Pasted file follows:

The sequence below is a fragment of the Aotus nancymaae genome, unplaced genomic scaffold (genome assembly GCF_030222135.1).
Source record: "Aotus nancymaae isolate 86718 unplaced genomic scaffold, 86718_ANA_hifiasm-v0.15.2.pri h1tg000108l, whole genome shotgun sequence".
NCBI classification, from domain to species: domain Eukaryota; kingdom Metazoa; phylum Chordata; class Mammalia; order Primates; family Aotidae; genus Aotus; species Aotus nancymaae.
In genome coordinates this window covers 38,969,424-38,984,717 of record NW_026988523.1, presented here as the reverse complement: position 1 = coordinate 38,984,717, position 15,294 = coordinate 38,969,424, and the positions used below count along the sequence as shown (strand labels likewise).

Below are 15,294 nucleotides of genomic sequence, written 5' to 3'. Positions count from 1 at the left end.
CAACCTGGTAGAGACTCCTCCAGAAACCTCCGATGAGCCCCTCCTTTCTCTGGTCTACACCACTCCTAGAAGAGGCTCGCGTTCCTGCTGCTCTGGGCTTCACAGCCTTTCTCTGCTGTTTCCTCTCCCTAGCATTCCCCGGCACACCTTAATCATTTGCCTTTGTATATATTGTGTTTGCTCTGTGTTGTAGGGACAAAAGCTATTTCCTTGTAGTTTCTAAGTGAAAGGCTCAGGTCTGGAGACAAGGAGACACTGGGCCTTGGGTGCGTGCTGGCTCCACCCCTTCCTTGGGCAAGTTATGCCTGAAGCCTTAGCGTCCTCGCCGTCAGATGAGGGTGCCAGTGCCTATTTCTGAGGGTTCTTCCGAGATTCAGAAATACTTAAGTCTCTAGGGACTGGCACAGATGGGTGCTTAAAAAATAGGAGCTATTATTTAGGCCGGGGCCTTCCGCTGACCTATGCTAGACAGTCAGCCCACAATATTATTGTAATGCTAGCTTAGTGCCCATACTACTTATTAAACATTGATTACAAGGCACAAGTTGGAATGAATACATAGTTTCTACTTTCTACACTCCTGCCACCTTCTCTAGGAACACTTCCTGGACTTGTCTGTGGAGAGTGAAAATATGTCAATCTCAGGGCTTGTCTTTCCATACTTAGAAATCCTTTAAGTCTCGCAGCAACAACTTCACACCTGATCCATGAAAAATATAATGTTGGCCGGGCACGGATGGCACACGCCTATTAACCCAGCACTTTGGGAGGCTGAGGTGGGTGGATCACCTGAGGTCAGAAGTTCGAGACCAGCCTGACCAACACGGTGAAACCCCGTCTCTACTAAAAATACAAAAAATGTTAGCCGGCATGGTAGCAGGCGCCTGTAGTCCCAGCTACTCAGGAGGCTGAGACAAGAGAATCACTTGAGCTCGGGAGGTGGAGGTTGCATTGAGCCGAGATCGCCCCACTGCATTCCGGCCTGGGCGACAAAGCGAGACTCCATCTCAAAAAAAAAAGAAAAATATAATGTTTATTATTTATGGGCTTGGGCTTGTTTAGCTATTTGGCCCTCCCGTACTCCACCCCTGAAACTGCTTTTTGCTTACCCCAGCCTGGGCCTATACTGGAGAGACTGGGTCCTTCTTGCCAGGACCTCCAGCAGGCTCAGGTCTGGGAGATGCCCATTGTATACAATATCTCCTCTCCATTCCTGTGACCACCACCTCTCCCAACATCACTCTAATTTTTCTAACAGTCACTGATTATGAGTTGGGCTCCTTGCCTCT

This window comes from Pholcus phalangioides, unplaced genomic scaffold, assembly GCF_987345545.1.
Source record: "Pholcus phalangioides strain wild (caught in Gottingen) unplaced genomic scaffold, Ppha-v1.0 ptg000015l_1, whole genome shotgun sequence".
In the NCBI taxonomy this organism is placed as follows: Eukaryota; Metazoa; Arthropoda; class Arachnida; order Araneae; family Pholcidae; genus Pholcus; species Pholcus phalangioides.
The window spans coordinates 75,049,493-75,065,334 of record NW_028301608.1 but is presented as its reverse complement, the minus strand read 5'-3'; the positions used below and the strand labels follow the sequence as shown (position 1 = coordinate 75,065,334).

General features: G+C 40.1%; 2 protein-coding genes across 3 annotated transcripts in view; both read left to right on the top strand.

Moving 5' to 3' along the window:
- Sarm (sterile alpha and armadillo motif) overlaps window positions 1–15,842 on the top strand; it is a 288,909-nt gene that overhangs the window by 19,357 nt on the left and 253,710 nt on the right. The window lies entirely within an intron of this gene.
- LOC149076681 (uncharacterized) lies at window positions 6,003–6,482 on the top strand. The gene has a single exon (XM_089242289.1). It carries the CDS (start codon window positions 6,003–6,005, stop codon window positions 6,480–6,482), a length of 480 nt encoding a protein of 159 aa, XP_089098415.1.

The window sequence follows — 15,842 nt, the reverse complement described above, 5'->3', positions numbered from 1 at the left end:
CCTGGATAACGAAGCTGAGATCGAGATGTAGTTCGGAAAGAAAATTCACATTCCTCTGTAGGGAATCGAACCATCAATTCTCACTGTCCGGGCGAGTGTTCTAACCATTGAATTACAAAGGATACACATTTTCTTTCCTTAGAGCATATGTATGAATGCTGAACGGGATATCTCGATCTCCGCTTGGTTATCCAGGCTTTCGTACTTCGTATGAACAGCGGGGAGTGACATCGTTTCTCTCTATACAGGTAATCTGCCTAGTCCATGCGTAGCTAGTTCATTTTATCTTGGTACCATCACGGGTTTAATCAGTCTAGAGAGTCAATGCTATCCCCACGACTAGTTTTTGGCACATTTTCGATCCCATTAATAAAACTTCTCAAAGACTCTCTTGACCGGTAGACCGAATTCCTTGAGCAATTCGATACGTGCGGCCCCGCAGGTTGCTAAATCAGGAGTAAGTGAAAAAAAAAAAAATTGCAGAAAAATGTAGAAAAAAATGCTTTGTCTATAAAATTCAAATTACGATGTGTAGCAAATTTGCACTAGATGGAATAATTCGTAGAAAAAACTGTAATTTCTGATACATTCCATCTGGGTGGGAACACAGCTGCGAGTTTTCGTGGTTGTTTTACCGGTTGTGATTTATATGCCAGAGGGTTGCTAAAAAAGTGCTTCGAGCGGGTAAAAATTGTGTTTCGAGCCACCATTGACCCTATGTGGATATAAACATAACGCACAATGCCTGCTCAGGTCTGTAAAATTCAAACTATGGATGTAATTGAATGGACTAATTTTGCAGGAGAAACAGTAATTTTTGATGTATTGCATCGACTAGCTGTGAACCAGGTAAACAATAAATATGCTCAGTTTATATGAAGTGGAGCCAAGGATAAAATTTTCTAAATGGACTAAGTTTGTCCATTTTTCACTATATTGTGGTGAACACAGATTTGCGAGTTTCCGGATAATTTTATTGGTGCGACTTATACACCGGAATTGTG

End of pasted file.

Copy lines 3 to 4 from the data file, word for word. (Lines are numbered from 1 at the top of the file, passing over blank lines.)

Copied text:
NCBI classification, from domain to species: domain Eukaryota; kingdom Metazoa; phylum Chordata; class Mammalia; order Primates; family Aotidae; genus Aotus; species Aotus nancymaae.
In genome coordinates this window covers 38,969,424-38,984,717 of record NW_026988523.1, presented here as the reverse complement: position 1 = coordinate 38,984,717, position 15,294 = coordinate 38,969,424, and the positions used below count along the sequence as shown (strand labels likewise).